The League of Extraordinary Gentlemen

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Press:Titan Books Ltd Titan Books Ltd (November 29, 2002)
Publication Date:2002-11-29
ISBN:9781840233025
Author Name:Alan Moore,Kevin O'Neill
Pages:192
Language:English

Content

Comics scriptwriting supremo Alan Moore's incredible, reinvention of classic heroes and villains - now available in an eagerly-anticipated paperback. 
What if some of the best loved literary characters in history were to band together to fight crime? What if Captain Nemo, Allan Quatermain, Dr Henry Jekyll (together with his brutish alter ego Edward Hyde) and The Invisible Man were brought together by a Miss Mina Harker (who once had a dalliance with a certain Count from Transylvania), to fight the menace of Fu Manchu? Enter the extraordinary world of Alan Moore with this fantastic collection to find out!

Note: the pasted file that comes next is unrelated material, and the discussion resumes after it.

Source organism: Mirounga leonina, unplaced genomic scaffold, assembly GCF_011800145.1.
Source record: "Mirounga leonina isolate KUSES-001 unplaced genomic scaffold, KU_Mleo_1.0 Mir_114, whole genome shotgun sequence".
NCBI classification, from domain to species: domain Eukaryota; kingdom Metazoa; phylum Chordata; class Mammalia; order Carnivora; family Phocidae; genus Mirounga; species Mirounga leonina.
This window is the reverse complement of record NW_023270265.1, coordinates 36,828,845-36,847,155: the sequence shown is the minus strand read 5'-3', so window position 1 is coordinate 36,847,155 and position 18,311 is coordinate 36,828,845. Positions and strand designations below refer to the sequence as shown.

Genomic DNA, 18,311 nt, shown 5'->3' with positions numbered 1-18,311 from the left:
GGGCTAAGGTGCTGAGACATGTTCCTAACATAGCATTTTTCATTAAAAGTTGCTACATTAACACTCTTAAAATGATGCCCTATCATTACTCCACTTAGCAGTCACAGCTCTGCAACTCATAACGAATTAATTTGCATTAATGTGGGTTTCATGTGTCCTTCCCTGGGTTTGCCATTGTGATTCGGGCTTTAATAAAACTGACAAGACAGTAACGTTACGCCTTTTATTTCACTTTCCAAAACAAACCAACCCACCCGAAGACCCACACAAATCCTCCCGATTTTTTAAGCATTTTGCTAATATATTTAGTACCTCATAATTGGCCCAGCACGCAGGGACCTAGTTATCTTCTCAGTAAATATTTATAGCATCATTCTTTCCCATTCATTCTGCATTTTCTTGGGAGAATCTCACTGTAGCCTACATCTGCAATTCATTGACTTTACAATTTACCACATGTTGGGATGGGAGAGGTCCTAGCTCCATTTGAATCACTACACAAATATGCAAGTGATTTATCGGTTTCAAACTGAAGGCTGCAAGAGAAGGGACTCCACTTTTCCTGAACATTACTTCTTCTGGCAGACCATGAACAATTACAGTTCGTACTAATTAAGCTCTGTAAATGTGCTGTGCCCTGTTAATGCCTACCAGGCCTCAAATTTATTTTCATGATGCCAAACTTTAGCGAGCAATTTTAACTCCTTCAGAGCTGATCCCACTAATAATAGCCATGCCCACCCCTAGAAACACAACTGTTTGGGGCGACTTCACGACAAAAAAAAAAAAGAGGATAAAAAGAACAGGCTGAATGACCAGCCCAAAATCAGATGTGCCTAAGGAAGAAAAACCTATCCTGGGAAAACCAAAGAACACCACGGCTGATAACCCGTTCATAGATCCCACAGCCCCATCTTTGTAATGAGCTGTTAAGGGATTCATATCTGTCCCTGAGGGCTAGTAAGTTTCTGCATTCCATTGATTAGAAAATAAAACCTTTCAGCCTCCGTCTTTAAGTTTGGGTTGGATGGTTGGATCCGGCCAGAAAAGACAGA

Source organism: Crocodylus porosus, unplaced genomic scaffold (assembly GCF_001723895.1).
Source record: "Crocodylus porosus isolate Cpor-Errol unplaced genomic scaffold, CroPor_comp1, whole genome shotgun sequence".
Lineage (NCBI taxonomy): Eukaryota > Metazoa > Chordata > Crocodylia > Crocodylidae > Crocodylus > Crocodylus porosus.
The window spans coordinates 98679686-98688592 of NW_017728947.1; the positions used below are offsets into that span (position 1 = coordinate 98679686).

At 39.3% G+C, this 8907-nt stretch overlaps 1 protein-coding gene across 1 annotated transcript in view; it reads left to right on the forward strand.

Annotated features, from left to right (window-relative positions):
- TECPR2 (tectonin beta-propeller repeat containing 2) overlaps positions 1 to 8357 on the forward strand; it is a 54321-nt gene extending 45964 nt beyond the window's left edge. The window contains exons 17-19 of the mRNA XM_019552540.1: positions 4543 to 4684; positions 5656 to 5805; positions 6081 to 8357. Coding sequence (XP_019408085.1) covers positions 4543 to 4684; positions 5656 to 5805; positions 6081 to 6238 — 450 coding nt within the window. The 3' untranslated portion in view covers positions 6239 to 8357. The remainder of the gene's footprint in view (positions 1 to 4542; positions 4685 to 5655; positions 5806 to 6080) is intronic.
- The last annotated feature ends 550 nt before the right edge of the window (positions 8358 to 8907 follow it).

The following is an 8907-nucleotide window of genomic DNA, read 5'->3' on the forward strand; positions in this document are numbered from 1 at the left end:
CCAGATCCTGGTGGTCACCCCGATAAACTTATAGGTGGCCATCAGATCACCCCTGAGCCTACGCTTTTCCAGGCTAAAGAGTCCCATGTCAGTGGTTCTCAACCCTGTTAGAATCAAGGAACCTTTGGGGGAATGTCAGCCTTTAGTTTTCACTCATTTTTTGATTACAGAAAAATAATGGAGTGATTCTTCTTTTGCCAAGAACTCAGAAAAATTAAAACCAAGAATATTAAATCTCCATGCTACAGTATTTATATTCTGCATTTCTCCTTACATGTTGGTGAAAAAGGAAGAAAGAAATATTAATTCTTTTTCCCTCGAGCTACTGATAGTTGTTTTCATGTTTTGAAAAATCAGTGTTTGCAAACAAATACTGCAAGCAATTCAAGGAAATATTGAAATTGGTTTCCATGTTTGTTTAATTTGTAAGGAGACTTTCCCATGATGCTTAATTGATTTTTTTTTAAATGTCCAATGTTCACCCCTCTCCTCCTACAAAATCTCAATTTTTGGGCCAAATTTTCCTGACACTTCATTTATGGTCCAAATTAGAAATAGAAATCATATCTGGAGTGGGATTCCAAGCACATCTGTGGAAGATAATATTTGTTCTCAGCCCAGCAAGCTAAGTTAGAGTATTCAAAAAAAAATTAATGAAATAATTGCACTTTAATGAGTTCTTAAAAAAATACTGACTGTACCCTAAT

Tags

Science Fiction & Fantasy,Fantasy,Superheroes,Comics & Graphic Novels,Graphic Novels,Literature & Fiction,Literary



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Comment

 
 

Comment List (Total:13)

  •     I love this series and Alan Moore is a genius! I was only disappointed in the fact that the back page stuff was hard to read or get into because you couldn't have it physically in...